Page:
How a Texas superintendent is defending a dress code that bans dresses

New Forney ISD dress code bans clothing with hoods and dresses for students above fourth grade.

Forney ISD’s new dress code is already facing stiff resistance from students–and the internet–for its ban on hoodies, dresses and T-shirts. Only students in K-4 will be allowed to wear dresses, skirts or skorts when school begins on Aug. 11.

The new rules are meant to prepare K-12 students for the workplace by teaching them to dress professionally according to a video (see below) created by the district, which is located just east of Dallas. The video begins with an apparently elementary-aged girl who is laying out a blue polo shirt and khaki shorts on a bed as she’s getting ready for school. In the voiceover, she says that while she’s a little young to fully understand professionalism, she also realizes that all jobs have a dress code “whether it’s scrubs, a welding helmet or chef’s apron.” She also says that professionalism is one of the top five employability skills that employers look for.

“I’m starting early by shining in the classroom and following the school dress code. Later on, I can shine in the workforce too,” she says. “As a student, I will do my part with the help of my family and my teachers to learn and model professionalism as I prepare for my dream career.”

The code doesn’t just ban hoodies, it bans any clothing with a hood, including all “outerwear” such as windbreakers, fleece, sweaters or sweatshirt-type jackets, or pullovers. A student who violates this dress code will be allowed to correct the problem at school. If not corrected, the student faces in-school suspension for the remainder of the day, until the problem is corrected, or until a parent brings an acceptable change of clothing to school, the dress code says.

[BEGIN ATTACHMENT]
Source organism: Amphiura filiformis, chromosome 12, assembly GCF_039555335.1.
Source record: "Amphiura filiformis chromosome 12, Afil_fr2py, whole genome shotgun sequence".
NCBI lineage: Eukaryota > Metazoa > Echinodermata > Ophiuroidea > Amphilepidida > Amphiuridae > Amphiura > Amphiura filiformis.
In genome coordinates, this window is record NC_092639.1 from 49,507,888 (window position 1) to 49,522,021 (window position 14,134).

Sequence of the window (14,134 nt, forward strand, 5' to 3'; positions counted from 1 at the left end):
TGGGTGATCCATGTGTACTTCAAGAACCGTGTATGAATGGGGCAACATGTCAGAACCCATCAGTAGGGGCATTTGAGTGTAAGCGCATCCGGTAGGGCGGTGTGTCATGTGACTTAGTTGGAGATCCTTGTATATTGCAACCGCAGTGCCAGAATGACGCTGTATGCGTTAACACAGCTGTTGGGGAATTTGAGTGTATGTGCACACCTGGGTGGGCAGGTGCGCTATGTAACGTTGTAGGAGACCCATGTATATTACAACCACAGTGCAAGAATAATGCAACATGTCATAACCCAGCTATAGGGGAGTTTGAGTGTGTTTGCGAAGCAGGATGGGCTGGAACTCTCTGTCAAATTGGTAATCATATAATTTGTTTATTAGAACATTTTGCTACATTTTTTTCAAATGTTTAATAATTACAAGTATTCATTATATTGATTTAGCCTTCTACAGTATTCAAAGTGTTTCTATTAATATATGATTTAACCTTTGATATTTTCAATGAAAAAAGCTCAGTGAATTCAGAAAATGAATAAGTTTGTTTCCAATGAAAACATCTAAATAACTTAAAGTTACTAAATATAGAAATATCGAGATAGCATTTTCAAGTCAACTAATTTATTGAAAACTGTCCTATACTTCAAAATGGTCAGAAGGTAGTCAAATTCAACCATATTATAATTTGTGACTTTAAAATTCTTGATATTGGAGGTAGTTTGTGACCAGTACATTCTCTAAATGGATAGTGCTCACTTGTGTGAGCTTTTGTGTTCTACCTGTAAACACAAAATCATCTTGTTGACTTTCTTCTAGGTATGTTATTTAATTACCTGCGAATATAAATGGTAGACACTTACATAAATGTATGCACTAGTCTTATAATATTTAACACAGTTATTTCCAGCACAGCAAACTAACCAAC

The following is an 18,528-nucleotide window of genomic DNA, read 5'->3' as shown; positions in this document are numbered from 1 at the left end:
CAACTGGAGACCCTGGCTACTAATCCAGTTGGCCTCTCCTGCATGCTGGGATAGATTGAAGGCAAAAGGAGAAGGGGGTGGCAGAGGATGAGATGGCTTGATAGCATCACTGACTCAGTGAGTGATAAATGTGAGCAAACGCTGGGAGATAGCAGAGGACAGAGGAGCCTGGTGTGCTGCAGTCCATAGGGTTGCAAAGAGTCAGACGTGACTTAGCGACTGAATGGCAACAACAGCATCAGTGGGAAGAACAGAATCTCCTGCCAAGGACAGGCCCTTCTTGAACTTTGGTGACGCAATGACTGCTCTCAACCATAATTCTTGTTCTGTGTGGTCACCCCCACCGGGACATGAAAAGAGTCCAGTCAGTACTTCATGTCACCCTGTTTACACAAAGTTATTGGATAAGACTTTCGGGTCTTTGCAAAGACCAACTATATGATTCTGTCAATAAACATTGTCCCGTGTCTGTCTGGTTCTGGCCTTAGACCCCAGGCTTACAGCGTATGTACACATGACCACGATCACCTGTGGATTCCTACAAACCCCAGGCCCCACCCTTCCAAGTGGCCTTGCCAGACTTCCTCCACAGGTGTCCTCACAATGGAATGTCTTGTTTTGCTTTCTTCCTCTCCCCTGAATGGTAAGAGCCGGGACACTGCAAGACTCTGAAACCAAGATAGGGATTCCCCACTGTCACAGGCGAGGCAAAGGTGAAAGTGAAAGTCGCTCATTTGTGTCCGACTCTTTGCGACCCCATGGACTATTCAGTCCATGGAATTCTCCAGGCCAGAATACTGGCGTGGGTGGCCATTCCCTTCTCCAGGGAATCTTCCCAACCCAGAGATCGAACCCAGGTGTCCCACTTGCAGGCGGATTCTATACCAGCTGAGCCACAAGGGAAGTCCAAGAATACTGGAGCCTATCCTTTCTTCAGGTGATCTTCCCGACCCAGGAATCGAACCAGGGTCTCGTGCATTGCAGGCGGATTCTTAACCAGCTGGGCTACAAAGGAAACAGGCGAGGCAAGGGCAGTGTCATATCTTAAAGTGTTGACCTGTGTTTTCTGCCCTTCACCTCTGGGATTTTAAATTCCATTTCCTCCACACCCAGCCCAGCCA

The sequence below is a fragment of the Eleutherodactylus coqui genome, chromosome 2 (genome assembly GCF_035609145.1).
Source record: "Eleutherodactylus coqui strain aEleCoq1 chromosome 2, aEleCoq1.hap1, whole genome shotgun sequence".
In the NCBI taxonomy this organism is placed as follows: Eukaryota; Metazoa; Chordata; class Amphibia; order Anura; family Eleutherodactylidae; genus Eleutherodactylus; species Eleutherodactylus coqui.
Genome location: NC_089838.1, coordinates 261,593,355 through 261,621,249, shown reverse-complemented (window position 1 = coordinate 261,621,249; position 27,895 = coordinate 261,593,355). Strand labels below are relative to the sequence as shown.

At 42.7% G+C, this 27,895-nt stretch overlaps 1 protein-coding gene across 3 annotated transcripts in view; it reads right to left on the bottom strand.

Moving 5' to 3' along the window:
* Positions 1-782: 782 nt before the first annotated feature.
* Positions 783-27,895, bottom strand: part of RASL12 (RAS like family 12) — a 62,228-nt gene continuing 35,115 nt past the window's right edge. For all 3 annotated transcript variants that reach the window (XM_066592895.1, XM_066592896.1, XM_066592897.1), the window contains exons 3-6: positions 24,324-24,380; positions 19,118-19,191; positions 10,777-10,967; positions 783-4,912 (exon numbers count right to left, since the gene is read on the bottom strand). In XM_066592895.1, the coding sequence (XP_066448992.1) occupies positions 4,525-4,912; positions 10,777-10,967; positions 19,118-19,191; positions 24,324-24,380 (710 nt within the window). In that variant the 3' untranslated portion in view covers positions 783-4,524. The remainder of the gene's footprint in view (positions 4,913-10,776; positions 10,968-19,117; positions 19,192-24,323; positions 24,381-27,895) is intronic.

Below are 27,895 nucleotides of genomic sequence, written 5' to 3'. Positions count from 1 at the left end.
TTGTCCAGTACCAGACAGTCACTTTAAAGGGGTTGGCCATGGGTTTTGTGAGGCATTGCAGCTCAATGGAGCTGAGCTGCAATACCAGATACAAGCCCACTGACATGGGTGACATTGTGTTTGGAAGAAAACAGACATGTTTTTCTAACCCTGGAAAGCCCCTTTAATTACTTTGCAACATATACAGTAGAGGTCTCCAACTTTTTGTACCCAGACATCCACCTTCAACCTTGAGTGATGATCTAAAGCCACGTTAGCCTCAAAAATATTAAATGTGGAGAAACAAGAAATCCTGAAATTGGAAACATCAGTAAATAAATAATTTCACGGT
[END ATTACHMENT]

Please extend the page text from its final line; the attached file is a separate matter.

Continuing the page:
The purpose of a school dress code is to “improve student self-esteem, bridge socioeconomic differences among students, and promote positive behavior,” the district says on its website.

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The new code is part of the district’s effort to help students develop “foundational, baseline employability skills” such as showing up to work on time, communicating effectively with colleagues and remaining engaged on the job, Superintendent Justin Terry says in the video.

“We are so excited to reset this bar with you, with our parents, with our community, with all of our business partners, as we work together to take our schools, our classrooms, back for the future of our kids to have a safe, enjoyable, and exciting learning environment,” Terry says without mentioning dresses, hoodies, or even dress codes. He does not explain why the district feels dresses and skirts are unprofessional.

A Forney ISD high school student, Brooklynn Hollaman, has already launched an online petition drive to “fight unreasonable dress code changes.” “The majority of students that attended Forney school district and their parents are outraged by this,” Hollaman says in her petition. “Any sensible person can realize that this is completely wrong.” The dress code is also being sharply criticized on social media, particularly by women in the Dallas area:

Others pointed out that Forney ISD’s new rules may actually be out of touch with the ways in which the pandemic has changed how people work, including how they are expected to dress:

Matt Zalaznick
Matt Zalaznick
Matt Zalaznick is a life-long journalist. Prior to writing for District Administration he worked in daily news all over the country, from the NYC suburbs to the Rocky Mountains, Silicon Valley and the U.S. Virgin Islands. He's also in a band.

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